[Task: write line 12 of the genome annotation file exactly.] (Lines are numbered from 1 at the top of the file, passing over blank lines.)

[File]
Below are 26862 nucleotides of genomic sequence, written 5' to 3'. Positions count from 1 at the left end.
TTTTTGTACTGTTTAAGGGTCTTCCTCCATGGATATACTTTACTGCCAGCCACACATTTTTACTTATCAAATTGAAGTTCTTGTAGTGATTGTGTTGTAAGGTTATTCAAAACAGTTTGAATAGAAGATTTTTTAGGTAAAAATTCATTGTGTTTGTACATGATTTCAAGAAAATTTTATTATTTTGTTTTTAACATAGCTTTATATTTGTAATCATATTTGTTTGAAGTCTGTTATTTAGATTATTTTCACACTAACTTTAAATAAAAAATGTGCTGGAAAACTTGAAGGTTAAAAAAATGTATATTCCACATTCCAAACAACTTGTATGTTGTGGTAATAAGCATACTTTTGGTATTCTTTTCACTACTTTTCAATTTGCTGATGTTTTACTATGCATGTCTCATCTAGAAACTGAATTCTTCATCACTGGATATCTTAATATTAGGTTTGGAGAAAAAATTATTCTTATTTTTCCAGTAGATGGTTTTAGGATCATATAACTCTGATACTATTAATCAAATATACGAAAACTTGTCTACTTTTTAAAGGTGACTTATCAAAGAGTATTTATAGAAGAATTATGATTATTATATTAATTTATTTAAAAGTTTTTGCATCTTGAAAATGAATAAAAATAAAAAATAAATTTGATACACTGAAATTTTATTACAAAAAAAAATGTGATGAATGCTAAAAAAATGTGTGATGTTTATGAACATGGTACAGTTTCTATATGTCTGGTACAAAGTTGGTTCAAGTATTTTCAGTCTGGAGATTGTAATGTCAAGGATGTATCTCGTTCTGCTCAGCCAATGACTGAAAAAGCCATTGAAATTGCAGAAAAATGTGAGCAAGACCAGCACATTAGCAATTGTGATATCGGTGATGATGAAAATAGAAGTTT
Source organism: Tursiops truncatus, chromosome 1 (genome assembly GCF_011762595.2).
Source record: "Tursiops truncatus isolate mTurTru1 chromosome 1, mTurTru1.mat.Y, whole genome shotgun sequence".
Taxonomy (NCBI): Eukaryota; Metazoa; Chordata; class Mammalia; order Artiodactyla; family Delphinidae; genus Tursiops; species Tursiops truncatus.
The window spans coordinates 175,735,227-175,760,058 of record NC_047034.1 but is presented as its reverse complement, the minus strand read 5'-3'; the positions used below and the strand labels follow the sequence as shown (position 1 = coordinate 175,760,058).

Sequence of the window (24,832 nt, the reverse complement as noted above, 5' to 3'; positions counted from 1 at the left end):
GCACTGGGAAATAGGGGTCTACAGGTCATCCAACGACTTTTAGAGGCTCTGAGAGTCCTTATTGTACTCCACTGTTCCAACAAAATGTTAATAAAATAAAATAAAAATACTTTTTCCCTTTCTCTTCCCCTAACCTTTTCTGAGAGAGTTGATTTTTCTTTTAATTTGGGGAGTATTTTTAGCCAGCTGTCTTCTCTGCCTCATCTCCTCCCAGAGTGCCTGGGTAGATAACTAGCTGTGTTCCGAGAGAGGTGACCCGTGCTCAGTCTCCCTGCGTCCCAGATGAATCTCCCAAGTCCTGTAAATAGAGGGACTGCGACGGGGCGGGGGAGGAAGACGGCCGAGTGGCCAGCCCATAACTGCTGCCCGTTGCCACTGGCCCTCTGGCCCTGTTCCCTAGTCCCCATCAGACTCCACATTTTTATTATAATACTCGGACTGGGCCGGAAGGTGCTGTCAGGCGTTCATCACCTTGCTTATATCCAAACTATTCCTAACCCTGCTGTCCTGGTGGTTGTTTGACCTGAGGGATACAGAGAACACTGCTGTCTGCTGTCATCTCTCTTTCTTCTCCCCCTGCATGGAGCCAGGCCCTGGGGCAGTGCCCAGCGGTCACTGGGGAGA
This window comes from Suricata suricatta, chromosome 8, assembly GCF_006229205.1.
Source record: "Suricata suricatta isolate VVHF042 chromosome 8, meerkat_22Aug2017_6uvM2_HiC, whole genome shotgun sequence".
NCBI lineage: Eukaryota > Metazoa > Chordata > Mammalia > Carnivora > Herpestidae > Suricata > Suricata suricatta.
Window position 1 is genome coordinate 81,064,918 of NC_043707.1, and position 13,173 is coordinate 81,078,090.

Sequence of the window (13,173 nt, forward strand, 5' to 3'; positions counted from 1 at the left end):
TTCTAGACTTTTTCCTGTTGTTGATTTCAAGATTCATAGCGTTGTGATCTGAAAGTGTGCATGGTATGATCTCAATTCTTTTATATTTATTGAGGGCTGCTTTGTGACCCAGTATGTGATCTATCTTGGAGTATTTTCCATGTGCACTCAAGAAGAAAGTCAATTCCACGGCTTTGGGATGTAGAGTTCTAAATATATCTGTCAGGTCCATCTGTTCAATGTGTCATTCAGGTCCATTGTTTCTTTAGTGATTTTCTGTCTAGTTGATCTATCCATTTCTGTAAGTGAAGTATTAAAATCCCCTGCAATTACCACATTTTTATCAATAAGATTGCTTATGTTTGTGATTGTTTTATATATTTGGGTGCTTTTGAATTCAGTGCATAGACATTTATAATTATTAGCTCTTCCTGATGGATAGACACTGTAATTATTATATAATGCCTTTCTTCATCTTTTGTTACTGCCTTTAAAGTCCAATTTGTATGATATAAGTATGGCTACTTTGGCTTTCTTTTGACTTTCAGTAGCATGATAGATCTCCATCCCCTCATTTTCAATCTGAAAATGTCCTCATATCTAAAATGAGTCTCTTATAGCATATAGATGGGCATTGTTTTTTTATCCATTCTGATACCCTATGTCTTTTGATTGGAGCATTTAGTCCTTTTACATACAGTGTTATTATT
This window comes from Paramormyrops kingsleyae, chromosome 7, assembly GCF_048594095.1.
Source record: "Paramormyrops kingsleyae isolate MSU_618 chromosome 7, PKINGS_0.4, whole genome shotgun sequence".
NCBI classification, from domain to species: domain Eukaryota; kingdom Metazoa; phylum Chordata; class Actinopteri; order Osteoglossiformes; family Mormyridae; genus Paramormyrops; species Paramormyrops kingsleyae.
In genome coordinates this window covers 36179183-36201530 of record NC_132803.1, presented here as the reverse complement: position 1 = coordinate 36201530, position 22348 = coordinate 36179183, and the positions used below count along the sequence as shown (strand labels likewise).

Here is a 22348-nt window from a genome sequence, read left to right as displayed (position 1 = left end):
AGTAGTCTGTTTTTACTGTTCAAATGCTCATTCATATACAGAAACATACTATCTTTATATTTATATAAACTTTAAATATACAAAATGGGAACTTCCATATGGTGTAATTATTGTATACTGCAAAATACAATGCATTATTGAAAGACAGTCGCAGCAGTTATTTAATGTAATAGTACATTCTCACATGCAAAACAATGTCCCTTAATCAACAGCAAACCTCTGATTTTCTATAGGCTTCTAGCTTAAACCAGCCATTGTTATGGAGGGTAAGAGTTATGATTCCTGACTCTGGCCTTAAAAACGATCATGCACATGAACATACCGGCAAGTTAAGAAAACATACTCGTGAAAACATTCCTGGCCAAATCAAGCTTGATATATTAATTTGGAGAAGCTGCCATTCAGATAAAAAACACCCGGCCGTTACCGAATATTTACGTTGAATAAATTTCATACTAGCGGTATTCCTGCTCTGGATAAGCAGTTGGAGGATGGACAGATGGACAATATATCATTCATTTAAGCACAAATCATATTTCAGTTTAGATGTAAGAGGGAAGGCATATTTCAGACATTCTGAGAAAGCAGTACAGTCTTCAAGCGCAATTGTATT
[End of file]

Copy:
Window position 1 is genome coordinate 81,064,918 of NC_043707.1, and position 13,173 is coordinate 81,078,090.